HHS Acquiring Burn Treatments, Funding Others' Development
"These products are intended to offer greater options and help create a continuum of care in a mass casualty incident. Together, they have the potential to eliminate resource-intensive steps, shorten hospital stays, and improve patient outcomes," said BARDA Director Robin Robinson, Ph.D.
Four new products to treat severe burns will be developed and acquired under contracts with the U.S. Department of Health and Human Services' Office of the Assistant Secretary for Preparedness and Response, according to a recent announcement from HHS that said the products will enhance the available treatment options for disaster response and are being designed to find uses in routine clinical burn care.
ASPR's Biomedical Advanced Research and Development Authority (BARDA) will buy one product that is currently available commercially and fund late-stage development and procurement of the other three. All of the products will be added to the Strategic National Stockpile or managed by vendors to help protect people from burn injuries resulting from radiological and nuclear threats.
"The detonation of an improvised nuclear device would produce intense heat, resulting in many patients with severe burns. The treatments for such burns require complex procedures including surgical skin grafting that is resource-intensive and technically demanding. With only 127 burn centers nationwide, a mass casualty incident of this scale could easily overwhelm the nation's burn care infrastructure," according to the Sept. 30 announcement.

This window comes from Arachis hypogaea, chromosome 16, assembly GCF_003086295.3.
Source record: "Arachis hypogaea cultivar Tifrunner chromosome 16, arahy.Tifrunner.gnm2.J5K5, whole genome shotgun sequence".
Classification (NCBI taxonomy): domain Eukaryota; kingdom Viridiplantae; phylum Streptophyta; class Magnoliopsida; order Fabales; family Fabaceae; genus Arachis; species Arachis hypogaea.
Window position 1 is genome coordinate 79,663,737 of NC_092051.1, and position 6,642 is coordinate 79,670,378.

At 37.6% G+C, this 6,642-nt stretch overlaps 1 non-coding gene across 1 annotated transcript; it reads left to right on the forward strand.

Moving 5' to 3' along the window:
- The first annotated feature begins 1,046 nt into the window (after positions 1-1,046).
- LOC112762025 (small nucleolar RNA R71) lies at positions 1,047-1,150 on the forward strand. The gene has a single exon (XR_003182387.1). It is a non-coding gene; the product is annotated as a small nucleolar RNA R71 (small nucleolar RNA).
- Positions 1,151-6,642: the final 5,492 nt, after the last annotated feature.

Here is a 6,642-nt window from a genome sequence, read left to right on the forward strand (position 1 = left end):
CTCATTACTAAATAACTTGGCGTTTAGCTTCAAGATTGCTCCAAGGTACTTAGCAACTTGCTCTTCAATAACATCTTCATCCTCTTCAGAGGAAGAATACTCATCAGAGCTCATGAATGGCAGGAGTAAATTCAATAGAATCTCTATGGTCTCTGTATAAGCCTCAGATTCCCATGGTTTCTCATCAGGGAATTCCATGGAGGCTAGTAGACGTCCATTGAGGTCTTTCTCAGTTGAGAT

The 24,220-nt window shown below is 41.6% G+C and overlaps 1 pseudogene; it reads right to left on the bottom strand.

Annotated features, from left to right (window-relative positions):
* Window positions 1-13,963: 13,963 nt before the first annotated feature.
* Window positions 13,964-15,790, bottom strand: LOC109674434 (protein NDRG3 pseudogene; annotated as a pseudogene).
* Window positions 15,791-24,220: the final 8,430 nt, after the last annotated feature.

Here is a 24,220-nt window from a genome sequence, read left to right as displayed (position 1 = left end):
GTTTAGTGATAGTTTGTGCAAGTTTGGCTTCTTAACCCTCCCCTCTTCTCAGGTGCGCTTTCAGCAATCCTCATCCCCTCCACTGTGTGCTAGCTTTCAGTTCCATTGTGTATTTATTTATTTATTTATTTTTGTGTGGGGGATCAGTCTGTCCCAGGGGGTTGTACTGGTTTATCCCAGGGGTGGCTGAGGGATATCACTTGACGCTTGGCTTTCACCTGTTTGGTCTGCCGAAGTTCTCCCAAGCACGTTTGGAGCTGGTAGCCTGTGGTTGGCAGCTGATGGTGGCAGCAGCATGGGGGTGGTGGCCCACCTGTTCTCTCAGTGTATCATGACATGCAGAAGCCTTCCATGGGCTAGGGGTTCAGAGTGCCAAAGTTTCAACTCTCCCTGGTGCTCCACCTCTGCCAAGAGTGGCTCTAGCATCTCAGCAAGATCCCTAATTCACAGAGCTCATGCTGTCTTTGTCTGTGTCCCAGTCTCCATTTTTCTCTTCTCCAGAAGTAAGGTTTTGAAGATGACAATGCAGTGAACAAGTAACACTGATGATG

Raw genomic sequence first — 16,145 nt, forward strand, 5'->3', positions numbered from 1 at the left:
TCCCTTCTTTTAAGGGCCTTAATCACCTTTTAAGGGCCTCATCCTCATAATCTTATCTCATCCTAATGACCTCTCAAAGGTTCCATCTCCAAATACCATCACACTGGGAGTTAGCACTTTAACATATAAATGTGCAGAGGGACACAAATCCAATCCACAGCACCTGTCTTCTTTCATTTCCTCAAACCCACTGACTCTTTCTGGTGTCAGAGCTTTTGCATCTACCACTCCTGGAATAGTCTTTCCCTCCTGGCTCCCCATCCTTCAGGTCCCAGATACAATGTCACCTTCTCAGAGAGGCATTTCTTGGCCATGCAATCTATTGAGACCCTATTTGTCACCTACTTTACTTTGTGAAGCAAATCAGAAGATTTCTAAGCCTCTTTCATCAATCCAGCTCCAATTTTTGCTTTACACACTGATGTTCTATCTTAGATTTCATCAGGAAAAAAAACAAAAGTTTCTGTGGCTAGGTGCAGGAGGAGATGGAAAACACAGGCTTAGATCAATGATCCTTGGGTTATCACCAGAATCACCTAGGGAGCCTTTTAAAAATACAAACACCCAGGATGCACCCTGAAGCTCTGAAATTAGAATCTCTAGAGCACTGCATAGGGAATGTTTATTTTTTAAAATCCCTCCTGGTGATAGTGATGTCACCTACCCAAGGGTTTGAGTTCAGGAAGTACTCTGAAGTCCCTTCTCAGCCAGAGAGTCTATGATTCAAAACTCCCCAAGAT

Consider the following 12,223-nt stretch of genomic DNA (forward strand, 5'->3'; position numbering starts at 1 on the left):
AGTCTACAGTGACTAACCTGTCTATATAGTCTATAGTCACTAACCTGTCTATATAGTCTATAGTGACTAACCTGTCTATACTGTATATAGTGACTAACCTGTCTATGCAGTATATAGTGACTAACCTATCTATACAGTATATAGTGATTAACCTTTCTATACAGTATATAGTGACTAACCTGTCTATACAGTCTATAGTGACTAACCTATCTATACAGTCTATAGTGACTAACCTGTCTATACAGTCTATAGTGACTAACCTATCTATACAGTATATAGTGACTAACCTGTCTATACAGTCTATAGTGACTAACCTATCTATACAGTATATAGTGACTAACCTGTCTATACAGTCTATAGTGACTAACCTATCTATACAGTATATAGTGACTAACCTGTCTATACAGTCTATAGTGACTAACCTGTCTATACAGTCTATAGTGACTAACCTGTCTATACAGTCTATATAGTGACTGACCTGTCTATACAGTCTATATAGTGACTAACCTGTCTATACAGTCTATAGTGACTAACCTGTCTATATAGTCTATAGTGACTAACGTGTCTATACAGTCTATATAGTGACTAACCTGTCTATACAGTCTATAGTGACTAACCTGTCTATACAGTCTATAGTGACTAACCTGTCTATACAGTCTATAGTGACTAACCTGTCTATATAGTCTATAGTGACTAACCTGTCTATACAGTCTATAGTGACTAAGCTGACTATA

"To protect health and save lives from the impacts of multiple types of disasters, we have to address critical challenges in burn care," explained BARDA Director Robin Robinson, Ph.D. "These products are intended to offer greater options and help create a continuum of care in a mass casualty incident. Together, they have the potential to eliminate resource-intensive steps, shorten hospital stays, and improve patient outcomes."
The first product, Silverlon, could improve care for burn patients before they reach the hospital and can receive a surgical treatment for their burn injuries.
It is manufactured by Argentum of Geneva, Ill., and is a long-acting silver-impregnated nylon bandage available commercially and used widely to cover acute wounds and first- and second-degree thermal burns. The other three products are being developed to address challenges in burn care treatment; BARDA will fund pivotal clinical studies necessary for the companies to submit applications for approval from the U.S. Food and Drug Administration.